South Dakota State forward Douglas Wilson (35) shoots a layup during the second half against North Dakota State in NCAA college basketball game for the Summit League men's tournament championship Tuesday, March 8, 2022, in Sioux Falls, S.D. (AP Photo/Josh Jurgens)
South Dakota State forward Douglas Wilson (35) shoots a layup during the second half against North Dakota State in NCAA college basketball game for the Summit League men's tournament championship Tuesday, March 8, 2022, in Sioux Falls, S.D. (AP Photo/Josh Jurgens)
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BUFFALO, N.Y. (AP) — Beware of Jackrabbits.

South Dakota State is bounding into the NCAA Tournament with the nation's longest winning streak at 21 games and the most-accurate 3-point shooting team in major college basketball in almost three decades.

In just 13 seasons in Division I, South Dakota State has become an NCAA Tournament regular out of the Summit League and one of the best mid-major programs in the country with former stars Nate Wolters and Mike Daum setting the standard.

The 13th-seeded Jackrabbits (30-4) will be making their sixth tournament appearance Thursday, when they face fourth-seeded Providence (25-5) in the first round of the Midwest Region in Buffalo.

At a time when mid-major programs are often turned into farm clubs for the schools from the so-called power conferences — such as the Big East, where Providence plays — South Dakota State has been a place where players tend to find a home.

“Quite frankly, our group has been together the last three years for the most part, and they're a very, very connected group," third-year coach Eric Henderson said Wednesday.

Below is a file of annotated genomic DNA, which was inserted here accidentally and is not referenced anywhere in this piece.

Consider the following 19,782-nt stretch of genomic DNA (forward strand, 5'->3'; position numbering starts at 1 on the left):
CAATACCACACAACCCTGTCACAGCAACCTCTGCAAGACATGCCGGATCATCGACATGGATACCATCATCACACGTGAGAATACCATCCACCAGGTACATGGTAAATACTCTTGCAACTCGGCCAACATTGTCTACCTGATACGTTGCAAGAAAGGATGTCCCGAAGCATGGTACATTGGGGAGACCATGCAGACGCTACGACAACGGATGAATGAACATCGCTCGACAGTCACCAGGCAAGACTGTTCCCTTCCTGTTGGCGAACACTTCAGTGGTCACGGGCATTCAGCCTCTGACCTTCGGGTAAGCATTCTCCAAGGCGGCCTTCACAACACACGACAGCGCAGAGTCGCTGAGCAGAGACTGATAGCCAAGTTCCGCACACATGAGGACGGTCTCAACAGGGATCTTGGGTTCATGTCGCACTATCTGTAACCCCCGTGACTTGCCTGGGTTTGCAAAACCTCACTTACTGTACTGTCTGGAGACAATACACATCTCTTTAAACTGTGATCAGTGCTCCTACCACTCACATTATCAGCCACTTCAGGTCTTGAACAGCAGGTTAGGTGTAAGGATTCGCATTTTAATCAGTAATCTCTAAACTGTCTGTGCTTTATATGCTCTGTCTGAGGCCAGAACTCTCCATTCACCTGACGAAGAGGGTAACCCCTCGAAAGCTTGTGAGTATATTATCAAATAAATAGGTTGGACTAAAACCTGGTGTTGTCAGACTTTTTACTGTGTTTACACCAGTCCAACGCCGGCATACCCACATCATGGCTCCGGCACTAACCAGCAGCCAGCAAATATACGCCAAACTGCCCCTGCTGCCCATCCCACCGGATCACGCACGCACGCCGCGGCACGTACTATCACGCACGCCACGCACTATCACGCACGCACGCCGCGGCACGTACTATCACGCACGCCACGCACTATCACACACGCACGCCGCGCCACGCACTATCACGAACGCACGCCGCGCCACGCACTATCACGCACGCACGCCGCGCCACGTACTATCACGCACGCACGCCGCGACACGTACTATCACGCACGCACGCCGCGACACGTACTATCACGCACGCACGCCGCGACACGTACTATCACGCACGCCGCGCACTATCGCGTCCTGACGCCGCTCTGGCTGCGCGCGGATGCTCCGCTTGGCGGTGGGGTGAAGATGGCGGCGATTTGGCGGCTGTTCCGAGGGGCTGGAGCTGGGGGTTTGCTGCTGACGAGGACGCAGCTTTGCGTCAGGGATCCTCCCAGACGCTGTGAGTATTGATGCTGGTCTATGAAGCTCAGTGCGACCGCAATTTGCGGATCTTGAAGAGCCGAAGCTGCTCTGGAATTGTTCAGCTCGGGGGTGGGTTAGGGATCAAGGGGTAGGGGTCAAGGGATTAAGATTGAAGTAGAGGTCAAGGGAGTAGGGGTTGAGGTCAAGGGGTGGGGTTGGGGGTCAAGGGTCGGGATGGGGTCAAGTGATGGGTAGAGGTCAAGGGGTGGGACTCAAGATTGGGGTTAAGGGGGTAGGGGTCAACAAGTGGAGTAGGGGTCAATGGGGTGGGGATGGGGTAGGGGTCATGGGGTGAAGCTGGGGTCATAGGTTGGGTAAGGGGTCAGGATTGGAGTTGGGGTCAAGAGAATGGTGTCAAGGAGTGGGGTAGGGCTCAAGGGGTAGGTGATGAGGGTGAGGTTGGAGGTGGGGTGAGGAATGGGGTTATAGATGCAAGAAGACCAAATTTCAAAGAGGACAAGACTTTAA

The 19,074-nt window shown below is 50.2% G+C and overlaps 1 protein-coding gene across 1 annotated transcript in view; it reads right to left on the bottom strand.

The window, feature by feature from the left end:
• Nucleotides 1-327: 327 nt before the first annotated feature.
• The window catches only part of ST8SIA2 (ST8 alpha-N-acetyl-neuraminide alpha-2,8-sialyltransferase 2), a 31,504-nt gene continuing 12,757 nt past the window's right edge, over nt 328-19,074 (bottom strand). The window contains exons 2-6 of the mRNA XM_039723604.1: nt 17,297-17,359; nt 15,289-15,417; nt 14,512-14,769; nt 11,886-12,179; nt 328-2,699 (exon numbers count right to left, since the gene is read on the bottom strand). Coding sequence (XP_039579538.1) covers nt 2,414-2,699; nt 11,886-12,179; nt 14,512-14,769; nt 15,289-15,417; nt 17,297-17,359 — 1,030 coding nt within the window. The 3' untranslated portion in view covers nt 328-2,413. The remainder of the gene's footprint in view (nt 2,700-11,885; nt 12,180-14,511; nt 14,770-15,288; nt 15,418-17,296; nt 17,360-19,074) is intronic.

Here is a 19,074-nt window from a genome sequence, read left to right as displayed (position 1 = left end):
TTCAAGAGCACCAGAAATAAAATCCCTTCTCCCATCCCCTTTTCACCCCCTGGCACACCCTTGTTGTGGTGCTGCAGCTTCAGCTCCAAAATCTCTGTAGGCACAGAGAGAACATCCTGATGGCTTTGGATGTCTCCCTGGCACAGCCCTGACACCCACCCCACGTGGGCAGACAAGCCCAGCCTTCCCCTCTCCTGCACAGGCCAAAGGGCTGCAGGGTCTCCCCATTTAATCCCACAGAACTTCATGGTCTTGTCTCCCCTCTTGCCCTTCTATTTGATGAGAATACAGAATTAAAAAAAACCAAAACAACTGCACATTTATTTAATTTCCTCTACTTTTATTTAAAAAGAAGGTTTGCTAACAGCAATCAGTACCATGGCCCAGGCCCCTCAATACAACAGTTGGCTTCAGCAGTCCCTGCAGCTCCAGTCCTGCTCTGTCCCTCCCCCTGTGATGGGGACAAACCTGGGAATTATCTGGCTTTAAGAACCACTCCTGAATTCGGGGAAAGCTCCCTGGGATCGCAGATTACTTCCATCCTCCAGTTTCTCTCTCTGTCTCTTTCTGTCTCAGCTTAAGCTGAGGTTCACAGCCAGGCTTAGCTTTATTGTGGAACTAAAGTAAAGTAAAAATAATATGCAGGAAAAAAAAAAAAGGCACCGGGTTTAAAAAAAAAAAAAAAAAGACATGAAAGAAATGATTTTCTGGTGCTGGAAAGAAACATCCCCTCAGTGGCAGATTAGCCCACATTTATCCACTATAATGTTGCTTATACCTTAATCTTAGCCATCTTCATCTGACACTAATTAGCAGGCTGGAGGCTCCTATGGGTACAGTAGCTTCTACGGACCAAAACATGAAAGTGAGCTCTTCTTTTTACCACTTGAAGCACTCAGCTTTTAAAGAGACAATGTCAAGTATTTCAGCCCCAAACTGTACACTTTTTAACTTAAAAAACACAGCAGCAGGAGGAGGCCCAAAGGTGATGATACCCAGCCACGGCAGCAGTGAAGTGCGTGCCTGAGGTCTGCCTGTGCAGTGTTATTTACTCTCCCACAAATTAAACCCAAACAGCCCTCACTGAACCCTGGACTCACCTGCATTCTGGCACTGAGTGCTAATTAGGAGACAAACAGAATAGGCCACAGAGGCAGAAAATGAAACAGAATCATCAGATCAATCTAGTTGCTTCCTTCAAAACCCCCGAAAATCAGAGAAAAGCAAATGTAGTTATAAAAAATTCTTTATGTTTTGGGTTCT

The Jackrabbits have had only one top player transfer out and up to a bigger program in recent years. David Jenkins followed former coach T.J. Otzelberger to UNLV in 2019.

Because of that, Henderson has only dabbled in the transfer market. The Jackrabbits have two players who transferred in from other four-year colleges, and only one is among the nine players who average at least 15 minutes per game.

“When you are part of a program that has a history like South Dakota State, playing in the NCAA Tournament and having winning teams, that's what kids want to be part of.” Henderson said.

A unique nickname also hasn't hurt South Dakota State develop its brand.

“It's a cool logo," Henderson said.

Douglas Wilson, a senior from Des Moines, Iowa, played two seasons at junior college before landing at South Dakota State. After two years in Brookings, Wilson decided to take advantage of the extra year of eligibility the NCAA granted to athletes who played through the pandemic in 2020-21 to return this season.

The 6-foot-7 forward leads the team in scoring at 16.5 points per game and is shooting 57.4 percent from the floor.

“So, I'm a big loyalty guy. So there was always people talking about (transferring), but my loyalty was with South Dakota State, and I didn't want to be with nobody else,” Wilson said.

Wilson is the inside player on a team loaded with long-range shooters. South Dakota State enters the tournament shooting 44.7% from 3-point range. The last team to shoot better than that for a full season in Division I was Indiana, which made 45.4% percent on 3s in 1993-94.

Baylor Scheierman is shooting 47.6% from deep for the Jackrabbits, and that's third-best on the team behind Charlie Easley and Alex Arians. Both are above 50%.